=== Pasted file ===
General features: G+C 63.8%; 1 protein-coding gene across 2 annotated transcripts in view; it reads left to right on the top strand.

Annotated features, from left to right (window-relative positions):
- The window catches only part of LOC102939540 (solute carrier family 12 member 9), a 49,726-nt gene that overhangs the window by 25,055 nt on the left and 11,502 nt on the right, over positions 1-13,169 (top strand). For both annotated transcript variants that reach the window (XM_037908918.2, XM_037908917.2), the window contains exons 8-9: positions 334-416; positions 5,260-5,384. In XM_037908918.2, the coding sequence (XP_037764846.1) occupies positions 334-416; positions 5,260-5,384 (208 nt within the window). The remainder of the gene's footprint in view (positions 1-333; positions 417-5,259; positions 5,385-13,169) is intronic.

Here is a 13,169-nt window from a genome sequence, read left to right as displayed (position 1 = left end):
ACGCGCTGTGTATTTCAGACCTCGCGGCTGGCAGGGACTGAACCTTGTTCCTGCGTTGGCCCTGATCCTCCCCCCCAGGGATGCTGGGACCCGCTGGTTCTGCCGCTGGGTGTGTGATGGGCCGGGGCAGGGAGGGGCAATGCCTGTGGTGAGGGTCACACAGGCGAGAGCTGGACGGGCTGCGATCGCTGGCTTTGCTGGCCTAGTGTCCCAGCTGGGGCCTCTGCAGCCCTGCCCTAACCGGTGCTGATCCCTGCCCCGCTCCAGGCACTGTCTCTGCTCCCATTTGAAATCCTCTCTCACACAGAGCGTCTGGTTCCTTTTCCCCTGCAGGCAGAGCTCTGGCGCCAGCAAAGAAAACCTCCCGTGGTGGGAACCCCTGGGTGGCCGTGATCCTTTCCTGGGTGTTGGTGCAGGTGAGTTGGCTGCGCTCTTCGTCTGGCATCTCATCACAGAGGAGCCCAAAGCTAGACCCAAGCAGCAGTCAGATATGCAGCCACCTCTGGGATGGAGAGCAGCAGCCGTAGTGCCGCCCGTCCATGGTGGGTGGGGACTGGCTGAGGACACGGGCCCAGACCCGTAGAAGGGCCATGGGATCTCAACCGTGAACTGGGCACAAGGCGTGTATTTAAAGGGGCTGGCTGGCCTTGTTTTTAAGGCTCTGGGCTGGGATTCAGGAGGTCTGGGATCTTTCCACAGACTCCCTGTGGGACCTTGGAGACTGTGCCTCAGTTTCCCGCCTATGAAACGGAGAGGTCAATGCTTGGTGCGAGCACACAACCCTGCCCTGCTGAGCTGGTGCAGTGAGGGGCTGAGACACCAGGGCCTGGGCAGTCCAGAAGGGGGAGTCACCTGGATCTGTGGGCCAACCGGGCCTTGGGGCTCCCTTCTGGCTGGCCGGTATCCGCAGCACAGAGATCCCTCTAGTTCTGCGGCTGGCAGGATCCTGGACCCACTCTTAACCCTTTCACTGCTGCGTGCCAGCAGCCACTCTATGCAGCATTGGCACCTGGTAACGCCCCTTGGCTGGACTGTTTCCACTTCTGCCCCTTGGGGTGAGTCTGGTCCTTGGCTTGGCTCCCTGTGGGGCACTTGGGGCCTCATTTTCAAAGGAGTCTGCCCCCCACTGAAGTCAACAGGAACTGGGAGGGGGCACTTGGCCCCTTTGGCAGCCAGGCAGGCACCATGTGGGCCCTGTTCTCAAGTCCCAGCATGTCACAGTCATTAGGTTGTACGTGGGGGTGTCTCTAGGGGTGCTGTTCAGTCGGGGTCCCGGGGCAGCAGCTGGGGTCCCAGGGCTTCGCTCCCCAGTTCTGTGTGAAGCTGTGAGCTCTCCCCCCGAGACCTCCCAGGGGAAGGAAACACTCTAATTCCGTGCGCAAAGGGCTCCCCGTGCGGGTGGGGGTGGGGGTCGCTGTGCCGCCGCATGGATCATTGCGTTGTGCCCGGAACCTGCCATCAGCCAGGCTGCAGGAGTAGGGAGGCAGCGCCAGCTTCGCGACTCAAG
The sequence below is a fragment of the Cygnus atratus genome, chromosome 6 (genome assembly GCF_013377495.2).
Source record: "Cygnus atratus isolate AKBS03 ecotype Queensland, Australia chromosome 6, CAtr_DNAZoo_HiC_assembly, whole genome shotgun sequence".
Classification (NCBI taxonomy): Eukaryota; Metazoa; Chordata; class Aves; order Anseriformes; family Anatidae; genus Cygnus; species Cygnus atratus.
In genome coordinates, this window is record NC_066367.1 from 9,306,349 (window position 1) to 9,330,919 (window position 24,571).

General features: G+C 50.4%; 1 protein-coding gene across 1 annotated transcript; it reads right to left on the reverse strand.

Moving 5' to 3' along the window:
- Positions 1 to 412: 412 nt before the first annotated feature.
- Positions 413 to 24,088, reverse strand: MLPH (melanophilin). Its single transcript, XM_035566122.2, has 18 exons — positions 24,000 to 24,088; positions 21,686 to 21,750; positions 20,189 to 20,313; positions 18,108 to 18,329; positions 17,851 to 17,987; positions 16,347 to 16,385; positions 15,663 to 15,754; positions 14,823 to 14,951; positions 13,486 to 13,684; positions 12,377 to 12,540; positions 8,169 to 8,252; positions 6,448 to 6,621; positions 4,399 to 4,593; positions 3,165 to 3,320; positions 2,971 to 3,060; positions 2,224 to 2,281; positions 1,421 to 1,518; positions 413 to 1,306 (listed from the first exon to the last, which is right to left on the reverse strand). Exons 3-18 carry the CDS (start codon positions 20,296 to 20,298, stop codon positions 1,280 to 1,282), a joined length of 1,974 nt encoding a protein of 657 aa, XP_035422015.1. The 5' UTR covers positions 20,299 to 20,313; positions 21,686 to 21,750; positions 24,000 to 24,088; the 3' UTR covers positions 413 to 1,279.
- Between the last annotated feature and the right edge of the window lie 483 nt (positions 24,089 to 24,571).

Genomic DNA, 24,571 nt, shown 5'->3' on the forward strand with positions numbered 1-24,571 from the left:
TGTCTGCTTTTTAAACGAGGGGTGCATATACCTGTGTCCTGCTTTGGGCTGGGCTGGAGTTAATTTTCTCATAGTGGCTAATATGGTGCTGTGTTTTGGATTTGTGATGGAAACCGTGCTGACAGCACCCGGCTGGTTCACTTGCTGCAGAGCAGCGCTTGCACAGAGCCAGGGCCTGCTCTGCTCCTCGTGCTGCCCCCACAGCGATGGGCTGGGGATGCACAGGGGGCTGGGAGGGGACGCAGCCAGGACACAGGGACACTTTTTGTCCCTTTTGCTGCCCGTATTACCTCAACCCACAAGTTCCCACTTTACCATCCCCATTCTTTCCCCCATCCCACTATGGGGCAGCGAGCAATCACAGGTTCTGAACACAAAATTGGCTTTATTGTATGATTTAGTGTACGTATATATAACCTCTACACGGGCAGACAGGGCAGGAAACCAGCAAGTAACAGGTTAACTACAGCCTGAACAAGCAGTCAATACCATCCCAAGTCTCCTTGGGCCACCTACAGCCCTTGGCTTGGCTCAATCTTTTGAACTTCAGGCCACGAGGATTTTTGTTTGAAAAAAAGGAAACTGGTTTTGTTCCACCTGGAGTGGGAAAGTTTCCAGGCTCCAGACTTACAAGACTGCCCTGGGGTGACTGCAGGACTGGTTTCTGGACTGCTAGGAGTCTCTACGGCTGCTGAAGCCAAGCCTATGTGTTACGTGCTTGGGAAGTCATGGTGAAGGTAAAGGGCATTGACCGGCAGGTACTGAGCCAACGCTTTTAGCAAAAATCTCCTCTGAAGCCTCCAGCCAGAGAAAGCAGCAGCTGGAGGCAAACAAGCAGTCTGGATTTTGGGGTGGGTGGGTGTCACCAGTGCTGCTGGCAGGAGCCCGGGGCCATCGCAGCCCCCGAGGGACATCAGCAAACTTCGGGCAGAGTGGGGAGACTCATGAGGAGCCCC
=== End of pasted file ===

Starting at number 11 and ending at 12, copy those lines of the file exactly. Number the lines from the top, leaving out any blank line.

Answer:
Moving 5' to 3' along the window:
- Positions 1 to 412: 412 nt before the first annotated feature.